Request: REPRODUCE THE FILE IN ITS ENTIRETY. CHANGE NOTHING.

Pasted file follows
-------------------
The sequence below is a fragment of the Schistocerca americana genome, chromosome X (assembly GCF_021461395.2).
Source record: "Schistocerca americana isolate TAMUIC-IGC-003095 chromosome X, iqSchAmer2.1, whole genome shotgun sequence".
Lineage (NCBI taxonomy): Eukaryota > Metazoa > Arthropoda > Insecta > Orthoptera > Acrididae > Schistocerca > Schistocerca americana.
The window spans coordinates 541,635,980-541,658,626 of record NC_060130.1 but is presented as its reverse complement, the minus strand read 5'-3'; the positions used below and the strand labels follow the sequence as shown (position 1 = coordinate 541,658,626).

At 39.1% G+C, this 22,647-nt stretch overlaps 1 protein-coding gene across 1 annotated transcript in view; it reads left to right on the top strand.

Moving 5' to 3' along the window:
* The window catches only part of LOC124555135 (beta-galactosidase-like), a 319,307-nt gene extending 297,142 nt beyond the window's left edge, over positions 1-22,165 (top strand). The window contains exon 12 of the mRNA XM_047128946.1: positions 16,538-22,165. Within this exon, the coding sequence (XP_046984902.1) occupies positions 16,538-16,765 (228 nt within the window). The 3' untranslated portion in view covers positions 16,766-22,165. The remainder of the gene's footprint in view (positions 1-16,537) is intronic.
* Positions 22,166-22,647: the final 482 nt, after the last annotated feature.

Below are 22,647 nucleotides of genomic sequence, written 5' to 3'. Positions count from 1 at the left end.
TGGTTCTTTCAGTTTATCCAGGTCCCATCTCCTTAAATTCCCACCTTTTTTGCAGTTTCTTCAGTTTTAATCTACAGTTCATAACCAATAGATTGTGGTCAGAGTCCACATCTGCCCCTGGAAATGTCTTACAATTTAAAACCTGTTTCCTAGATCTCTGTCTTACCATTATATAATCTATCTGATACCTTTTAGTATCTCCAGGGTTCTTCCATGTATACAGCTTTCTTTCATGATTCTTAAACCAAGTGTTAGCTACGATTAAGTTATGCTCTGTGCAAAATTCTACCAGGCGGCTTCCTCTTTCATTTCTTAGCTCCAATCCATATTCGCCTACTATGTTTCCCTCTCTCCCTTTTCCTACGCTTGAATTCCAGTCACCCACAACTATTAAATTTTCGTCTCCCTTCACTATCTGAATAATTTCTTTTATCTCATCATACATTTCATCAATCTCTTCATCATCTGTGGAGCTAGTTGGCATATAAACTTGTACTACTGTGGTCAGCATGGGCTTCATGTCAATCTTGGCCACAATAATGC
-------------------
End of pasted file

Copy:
The sequence below is a fragment of the Schistocerca americana genome, chromosome X (assembly GCF_021461395.2).
Source record: "Schistocerca americana isolate TAMUIC-IGC-003095 chromosome X, iqSchAmer2.1, whole genome shotgun sequence".
Lineage (NCBI taxonomy): Eukaryota > Metazoa > Arthropoda > Insecta > Orthoptera > Acrididae > Schistocerca > Schistocerca americana.
The window spans coordinates 541,635,980-541,658,626 of record NC_060130.1 but is presented as its reverse complement, the minus strand read 5'-3'; the positions used below and the strand labels follow the sequence as shown (position 1 = coordinate 541,658,626).

At 39.1% G+C, this 22,647-nt stretch overlaps 1 protein-coding gene across 1 annotated transcript in view; it reads left to right on the top strand.

Moving 5' to 3' along the window:
* The window catches only part of LOC124555135 (beta-galactosidase-like), a 319,307-nt gene extending 297,142 nt beyond the window's left edge, over positions 1-22,165 (top strand). The window contains exon 12 of the mRNA XM_047128946.1: positions 16,538-22,165. Within this exon, the coding sequence (XP_046984902.1) occupies positions 16,538-16,765 (228 nt within the window). The 3' untranslated portion in view covers positions 16,766-22,165. The remainder of the gene's footprint in view (positions 1-16,537) is intronic.
* Positions 22,166-22,647: the final 482 nt, after the last annotated feature.

Below are 22,647 nucleotides of genomic sequence, written 5' to 3'. Positions count from 1 at the left end.
TGGTTCTTTCAGTTTATCCAGGTCCCATCTCCTTAAATTCCCACCTTTTTTGCAGTTTCTTCAGTTTTAATCTACAGTTCATAACCAATAGATTGTGGTCAGAGTCCACATCTGCCCCTGGAAATGTCTTACAATTTAAAACCTGTTTCCTAGATCTCTGTCTTACCATTATATAATCTATCTGATACCTTTTAGTATCTCCAGGGTTCTTCCATGTATACAGCTTTCTTTCATGATTCTTAAACCAAGTGTTAGCTACGATTAAGTTATGCTCTGTGCAAAATTCTACCAGGCGGCTTCCTCTTTCATTTCTTAGCTCCAATCCATATTCGCCTACTATGTTTCCCTCTCTCCCTTTTCCTACGCTTGAATTCCAGTCACCCACAACTATTAAATTTTCGTCTCCCTTCACTATCTGAATAATTTCTTTTATCTCATCATACATTTCATCAATCTCTTCATCATCTGTGGAGCTAGTTGGCATATAAACTTGTACTACTGTGGTCAGCATGGGCTTCATGTCAATCTTGGCCACAATAATGC